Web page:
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Play now 28 mins

20/10/2012

Duration:
28 minutes
First broadcast:
Saturday 20 October 2012

A fresh look at the week's global news from across the World Service's 27 language sections, with David Amanor.

ANNIVERSARY OF AN OVERTHROW
A year ago, Libya's leader Muammar Gaddafi was captured and killed. It was the end of one era and the beginning of another, all played out in real-time on streaming video and in gruesome fashion, as pictures of Gaddafi's corpse were beamed around the globe. Tarik Kafala was Middle East editor of BBCNews.com that day, and remembers the day that changed his native Libya forever.

ONLINE GREATEST HITS
BBC Brasil's Thomas Pappon gives the lowdown on the big-hitting stories across the World Service language sites this week - including alien planets, boxcar racing and the catfights of Downing Street.

LESSONS FROM LENIN
When BBC Uzbek reporter Khayrulla Fayz was a young boy growing up in Soviet Tajikistan, he like many others, spoke Russian and looked up to Lenin as the father of the nation. As a child in Dushanbe, he had pinned up Lenin's picture on his bedroom wall but ripped it up after a sharp reprimand from his father. So why was his father upset and what's happening to the current generation of Tajiks - now 20 years on from the end of the Soviet era - how has their relationship to Russia changed?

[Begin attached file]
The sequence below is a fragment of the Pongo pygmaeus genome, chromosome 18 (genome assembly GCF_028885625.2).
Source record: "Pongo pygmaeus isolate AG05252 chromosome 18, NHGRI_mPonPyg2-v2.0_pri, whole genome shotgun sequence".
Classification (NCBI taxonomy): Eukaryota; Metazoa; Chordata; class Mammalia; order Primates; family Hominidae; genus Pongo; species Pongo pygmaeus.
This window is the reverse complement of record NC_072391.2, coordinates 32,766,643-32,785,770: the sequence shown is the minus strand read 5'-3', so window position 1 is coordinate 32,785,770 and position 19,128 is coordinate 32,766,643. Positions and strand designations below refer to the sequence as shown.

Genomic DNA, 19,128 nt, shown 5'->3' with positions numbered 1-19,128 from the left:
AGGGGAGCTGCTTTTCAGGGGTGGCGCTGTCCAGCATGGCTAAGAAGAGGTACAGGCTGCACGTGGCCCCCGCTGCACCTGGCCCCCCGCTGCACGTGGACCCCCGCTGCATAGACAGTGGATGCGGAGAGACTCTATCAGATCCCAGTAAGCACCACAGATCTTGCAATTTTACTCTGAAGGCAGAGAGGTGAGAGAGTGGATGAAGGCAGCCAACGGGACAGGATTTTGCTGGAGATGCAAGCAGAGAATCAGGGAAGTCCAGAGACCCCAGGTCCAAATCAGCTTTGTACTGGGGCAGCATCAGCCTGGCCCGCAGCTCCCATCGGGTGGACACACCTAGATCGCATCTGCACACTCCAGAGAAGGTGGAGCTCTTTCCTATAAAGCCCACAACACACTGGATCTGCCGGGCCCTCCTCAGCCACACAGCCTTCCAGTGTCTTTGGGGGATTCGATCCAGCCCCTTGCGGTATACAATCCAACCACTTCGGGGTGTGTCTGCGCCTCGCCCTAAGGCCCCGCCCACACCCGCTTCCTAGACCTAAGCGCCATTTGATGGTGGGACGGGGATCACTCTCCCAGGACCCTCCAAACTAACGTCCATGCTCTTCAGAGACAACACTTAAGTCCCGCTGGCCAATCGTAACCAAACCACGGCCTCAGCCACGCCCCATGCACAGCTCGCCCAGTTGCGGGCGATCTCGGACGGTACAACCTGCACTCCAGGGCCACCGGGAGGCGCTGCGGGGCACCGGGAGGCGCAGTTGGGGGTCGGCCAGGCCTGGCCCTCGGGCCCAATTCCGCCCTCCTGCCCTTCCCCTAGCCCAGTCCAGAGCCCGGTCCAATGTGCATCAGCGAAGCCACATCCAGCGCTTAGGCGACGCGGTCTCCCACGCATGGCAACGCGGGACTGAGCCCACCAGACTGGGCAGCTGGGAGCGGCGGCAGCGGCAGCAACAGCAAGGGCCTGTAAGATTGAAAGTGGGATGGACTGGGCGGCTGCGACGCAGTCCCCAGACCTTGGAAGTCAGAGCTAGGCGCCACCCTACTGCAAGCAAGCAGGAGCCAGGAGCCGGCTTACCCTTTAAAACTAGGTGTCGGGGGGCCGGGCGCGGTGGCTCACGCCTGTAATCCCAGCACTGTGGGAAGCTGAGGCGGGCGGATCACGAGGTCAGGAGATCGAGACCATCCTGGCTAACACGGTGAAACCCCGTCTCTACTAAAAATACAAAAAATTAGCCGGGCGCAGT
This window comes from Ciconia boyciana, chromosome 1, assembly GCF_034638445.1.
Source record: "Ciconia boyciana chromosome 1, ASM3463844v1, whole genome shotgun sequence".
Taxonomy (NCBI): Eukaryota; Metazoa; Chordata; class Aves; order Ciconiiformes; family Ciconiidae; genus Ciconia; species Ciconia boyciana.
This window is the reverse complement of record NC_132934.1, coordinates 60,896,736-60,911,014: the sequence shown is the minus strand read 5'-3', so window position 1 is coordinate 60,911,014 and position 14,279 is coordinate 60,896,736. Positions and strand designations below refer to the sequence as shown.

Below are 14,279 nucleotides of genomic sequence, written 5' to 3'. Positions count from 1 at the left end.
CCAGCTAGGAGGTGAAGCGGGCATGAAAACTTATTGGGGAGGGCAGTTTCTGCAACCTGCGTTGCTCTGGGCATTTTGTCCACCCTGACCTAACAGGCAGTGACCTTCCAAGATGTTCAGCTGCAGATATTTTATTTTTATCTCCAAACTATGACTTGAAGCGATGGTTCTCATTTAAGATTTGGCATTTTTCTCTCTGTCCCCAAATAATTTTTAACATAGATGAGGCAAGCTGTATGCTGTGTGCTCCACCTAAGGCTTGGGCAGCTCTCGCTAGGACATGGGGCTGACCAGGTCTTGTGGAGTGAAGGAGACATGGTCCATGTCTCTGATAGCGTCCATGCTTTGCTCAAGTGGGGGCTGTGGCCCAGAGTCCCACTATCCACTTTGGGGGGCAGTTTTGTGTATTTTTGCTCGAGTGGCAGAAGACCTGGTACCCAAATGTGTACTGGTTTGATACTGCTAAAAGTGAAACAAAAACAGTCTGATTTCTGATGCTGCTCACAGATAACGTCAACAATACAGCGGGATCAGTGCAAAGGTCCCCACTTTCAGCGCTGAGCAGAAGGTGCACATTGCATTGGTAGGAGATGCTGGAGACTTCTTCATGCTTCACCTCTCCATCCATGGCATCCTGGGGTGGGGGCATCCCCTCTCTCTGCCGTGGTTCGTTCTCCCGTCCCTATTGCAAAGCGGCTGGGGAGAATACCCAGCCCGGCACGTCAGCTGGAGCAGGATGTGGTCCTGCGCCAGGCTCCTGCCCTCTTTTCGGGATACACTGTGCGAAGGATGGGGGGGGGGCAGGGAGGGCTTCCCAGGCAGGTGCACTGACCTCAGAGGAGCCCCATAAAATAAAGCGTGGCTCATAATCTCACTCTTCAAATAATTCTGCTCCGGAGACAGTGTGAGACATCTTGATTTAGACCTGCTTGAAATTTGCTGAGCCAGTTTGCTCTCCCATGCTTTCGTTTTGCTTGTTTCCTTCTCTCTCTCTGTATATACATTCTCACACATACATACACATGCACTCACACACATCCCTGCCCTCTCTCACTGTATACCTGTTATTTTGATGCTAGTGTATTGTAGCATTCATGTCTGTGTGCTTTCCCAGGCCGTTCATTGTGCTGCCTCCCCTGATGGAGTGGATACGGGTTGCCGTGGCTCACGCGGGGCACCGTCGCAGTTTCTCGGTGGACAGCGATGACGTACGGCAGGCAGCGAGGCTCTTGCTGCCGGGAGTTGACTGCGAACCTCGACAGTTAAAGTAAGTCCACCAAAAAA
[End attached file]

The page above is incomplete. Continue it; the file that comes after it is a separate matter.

REPORTING RAPE IN INDIA
This week a village chief in the northern Indian state of Haryana blamed the consumption of chow mein - a Chinese noodle dish - for an increase in gang-rapes in the area. This comment was amongst a slew of others made by prominent politicians, including one who claimed that 90% of rape incidents are "consensual". When such a mindset exists, reporting sexual violence and gender issues is never easy, a fact most familiar to the Hindi Service's Rupa Jha.

THIS IS NOT AN EXIT
Cuba announced this week that it is removing the need for exit permits for those leaving the country to travel abroad. A few years ago, Liliet Heredero had to leave Havana but the journey started with her being forced to renounce her Cuban identity, give up her home and her car. From Cuba, Ethiopia, to Ukraine - and even a trip on the Trans-Siberian Express, we delve into some ill-fated exit visa stories. With Liliet Heredero, Damian Zane, Lili Wang and Olexiy Soluhobenko.

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